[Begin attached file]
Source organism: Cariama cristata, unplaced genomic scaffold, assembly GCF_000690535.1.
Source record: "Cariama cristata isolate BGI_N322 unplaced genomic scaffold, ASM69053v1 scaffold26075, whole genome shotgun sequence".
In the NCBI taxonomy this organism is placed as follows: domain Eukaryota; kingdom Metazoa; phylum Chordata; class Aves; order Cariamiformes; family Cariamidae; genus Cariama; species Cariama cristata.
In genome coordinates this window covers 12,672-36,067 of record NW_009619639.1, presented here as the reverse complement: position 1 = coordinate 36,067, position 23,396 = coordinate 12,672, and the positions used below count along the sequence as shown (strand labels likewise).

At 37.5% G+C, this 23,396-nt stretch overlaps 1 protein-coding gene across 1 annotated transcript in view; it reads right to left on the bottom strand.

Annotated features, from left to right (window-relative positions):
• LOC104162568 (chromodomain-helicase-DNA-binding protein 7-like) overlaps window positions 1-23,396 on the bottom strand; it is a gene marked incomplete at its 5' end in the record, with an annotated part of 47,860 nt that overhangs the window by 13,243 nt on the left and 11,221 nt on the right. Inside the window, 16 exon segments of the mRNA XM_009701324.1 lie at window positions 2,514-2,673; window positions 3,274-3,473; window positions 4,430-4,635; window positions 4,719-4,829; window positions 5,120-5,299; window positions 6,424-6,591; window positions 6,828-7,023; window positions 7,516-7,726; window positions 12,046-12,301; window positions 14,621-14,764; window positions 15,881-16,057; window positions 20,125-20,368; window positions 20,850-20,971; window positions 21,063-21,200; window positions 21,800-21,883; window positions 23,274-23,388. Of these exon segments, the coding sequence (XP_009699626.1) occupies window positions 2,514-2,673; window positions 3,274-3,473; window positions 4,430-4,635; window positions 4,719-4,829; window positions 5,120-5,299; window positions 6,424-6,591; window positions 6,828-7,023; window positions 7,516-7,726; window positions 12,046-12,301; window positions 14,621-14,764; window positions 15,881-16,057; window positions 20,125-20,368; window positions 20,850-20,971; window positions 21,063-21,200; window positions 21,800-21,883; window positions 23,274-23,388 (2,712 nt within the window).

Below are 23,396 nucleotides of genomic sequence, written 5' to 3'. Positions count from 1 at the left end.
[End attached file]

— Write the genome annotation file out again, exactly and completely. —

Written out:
Source organism: Cariama cristata, unplaced genomic scaffold, assembly GCF_000690535.1.
Source record: "Cariama cristata isolate BGI_N322 unplaced genomic scaffold, ASM69053v1 scaffold26075, whole genome shotgun sequence".
In the NCBI taxonomy this organism is placed as follows: domain Eukaryota; kingdom Metazoa; phylum Chordata; class Aves; order Cariamiformes; family Cariamidae; genus Cariama; species Cariama cristata.
In genome coordinates this window covers 12,672-36,067 of record NW_009619639.1, presented here as the reverse complement: position 1 = coordinate 36,067, position 23,396 = coordinate 12,672, and the positions used below count along the sequence as shown (strand labels likewise).

At 37.5% G+C, this 23,396-nt stretch overlaps 1 protein-coding gene across 1 annotated transcript in view; it reads right to left on the bottom strand.

Annotated features, from left to right (window-relative positions):
• LOC104162568 (chromodomain-helicase-DNA-binding protein 7-like) overlaps window positions 1-23,396 on the bottom strand; it is a gene marked incomplete at its 5' end in the record, with an annotated part of 47,860 nt that overhangs the window by 13,243 nt on the left and 11,221 nt on the right. Inside the window, 16 exon segments of the mRNA XM_009701324.1 lie at window positions 2,514-2,673; window positions 3,274-3,473; window positions 4,430-4,635; window positions 4,719-4,829; window positions 5,120-5,299; window positions 6,424-6,591; window positions 6,828-7,023; window positions 7,516-7,726; window positions 12,046-12,301; window positions 14,621-14,764; window positions 15,881-16,057; window positions 20,125-20,368; window positions 20,850-20,971; window positions 21,063-21,200; window positions 21,800-21,883; window positions 23,274-23,388. Of these exon segments, the coding sequence (XP_009699626.1) occupies window positions 2,514-2,673; window positions 3,274-3,473; window positions 4,430-4,635; window positions 4,719-4,829; window positions 5,120-5,299; window positions 6,424-6,591; window positions 6,828-7,023; window positions 7,516-7,726; window positions 12,046-12,301; window positions 14,621-14,764; window positions 15,881-16,057; window positions 20,125-20,368; window positions 20,850-20,971; window positions 21,063-21,200; window positions 21,800-21,883; window positions 23,274-23,388 (2,712 nt within the window).

Below are 23,396 nucleotides of genomic sequence, written 5' to 3'. Positions count from 1 at the left end.